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We must have been ‘daft’ to fall for the con

Mary Turner Thomson, who lives in the United Kingdom, was one of the first people that I knew of who wrote a book to tell her story of being conned by a sociopath. The perpetrator was Will Allen Jordan, an American who claimed he was madly in love with Mary, claimed he couldn’t have children and claimed to be a CIA agent. All lies.

I’ve collected some unbelievable and frightening tales of deceit, manipulation, and betrayal. I can say with confidence that Will Allen Jordan ranks as one of the most dangerous sociopaths I’ve ever heard of. With his brainwashing skills and his ability to fabricate “proof,” I think he could convince anyone of anything.

Here’s the True Lovefraud Stories profile of Will Jordan:

Convicted sex offender and bigamist deported from the UK, returns to New Jersey

Mary’s book was originally called The Other Mrs. Jordan, because her malicious hubby was actually married to two different women, and maintaining two separate families, at the same time. The book was later reissued with a new title, The Bigamist.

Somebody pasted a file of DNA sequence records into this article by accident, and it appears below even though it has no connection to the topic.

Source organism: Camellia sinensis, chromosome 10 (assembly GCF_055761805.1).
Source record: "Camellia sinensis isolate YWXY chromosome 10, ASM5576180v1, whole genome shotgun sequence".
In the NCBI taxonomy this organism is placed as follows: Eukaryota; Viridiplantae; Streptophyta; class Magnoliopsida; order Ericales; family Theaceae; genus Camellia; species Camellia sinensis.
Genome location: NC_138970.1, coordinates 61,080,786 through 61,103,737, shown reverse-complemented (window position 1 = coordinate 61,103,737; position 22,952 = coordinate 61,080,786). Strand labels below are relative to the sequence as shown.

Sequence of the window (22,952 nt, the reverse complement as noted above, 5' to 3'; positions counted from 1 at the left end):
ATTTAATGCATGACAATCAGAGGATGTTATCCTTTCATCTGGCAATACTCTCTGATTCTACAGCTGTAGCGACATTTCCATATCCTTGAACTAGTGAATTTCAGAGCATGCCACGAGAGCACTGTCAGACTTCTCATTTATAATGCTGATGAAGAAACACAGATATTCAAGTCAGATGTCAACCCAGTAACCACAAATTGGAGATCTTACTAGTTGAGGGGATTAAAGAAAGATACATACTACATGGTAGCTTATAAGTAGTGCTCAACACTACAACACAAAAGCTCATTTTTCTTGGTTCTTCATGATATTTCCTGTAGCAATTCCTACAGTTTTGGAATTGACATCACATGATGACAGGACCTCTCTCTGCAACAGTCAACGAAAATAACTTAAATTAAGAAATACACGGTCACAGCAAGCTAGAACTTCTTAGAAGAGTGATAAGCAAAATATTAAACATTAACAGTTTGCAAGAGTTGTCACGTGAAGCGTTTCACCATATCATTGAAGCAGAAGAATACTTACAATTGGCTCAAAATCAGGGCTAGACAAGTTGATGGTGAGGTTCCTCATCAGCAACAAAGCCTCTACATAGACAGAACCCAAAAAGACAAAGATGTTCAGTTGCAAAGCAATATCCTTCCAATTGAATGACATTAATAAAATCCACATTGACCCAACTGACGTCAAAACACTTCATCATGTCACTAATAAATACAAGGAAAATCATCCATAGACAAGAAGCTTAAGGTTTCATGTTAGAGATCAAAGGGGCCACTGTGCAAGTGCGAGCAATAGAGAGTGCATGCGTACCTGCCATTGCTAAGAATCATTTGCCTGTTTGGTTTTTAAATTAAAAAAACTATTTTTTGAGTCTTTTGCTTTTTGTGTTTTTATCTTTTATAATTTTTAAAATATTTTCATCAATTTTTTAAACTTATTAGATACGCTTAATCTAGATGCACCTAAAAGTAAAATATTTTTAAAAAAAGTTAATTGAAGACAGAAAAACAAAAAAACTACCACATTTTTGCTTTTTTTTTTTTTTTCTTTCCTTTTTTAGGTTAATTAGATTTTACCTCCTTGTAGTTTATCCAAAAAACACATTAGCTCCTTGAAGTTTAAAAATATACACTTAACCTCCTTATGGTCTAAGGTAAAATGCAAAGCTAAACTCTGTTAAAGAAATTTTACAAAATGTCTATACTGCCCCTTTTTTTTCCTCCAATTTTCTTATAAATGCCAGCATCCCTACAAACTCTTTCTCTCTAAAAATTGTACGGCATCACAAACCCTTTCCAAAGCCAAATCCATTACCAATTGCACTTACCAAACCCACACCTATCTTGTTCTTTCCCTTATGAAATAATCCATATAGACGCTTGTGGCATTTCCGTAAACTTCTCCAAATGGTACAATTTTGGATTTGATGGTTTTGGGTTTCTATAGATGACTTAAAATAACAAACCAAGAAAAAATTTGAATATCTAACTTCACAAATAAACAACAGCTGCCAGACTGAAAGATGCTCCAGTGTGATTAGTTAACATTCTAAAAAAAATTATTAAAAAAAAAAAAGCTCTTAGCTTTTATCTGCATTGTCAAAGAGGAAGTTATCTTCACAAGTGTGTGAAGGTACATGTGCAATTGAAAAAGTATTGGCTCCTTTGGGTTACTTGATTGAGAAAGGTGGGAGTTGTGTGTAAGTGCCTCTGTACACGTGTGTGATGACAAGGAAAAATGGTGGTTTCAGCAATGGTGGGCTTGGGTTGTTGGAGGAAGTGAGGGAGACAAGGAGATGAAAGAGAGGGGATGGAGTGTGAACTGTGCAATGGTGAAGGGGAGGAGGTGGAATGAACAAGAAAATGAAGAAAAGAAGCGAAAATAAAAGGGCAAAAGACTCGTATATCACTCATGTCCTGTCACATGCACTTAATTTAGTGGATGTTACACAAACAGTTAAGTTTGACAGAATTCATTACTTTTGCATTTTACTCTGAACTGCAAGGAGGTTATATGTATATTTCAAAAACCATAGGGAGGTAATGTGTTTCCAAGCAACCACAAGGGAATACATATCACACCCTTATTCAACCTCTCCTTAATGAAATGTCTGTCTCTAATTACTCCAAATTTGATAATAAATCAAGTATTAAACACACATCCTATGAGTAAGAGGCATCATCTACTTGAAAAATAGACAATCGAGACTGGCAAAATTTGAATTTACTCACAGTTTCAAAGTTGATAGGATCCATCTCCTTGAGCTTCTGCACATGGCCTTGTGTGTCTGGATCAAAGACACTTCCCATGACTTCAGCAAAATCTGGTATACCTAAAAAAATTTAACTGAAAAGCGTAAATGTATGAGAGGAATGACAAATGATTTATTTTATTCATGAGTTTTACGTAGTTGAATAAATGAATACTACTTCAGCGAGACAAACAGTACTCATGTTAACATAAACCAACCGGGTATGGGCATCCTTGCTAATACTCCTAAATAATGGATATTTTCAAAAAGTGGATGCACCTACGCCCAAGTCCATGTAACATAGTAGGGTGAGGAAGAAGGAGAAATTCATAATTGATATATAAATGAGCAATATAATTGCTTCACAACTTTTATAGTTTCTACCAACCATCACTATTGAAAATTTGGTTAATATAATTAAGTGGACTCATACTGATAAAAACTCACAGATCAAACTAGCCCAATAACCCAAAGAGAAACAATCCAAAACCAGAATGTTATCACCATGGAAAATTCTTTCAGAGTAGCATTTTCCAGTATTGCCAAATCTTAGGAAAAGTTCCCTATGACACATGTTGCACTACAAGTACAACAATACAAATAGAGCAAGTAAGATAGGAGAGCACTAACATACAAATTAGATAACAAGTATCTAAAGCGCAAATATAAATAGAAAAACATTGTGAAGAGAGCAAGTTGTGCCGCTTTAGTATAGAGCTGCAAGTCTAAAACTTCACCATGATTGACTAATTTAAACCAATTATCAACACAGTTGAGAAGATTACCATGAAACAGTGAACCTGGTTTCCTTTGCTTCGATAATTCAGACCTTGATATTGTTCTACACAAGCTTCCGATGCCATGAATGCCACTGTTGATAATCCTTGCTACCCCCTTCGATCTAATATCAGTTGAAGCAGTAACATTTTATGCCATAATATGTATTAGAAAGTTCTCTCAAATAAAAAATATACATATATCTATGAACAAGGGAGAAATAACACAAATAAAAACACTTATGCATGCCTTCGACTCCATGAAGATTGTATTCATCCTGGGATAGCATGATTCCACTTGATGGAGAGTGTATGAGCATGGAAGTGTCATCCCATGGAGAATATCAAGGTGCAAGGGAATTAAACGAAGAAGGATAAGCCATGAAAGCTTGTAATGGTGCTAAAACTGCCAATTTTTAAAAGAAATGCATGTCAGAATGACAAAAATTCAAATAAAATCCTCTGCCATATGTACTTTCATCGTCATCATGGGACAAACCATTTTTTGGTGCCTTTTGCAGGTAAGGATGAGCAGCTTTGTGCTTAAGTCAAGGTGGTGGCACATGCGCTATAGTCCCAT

Here’s my original review of the book:

Book Review: The Other Mrs. Jordan

Mary tells an incredible story. And for some readers, it is just too incredible.

Feeling crushed

I received an email from Mary the other day with the subject line “Feeling crushed.” Here’s what she wrote:

My publishers put my book ”˜The Bigamist’ on Kindle in the US for a crazy price of 89 cents.  As a result it has sold quite a few.  The trouble is that as there are a lot of people buying it for the cheap price there are a lot of people writing reviews who don’t understand what the victims really go through.  The latest review is extraordinary — see a bit of it below: —

“… I found it eye-opening and informative but at the same time I found it almost impossible to feel any kind of empathy for this daft, gullible woman. I’m sorry but anyone that stupid for that long is just asking to be taken for a ride ”¦ it’s just plain sad. And to liken it to the abuse suffered by rape and molestation victims in terms of not being ashamed to speak up ”¦ pfft ”¦ there is no choice in rape or molestation, whereas the author did have a choice and more or less allowed herself to be a victim ”¦ and that IS shameworthy.”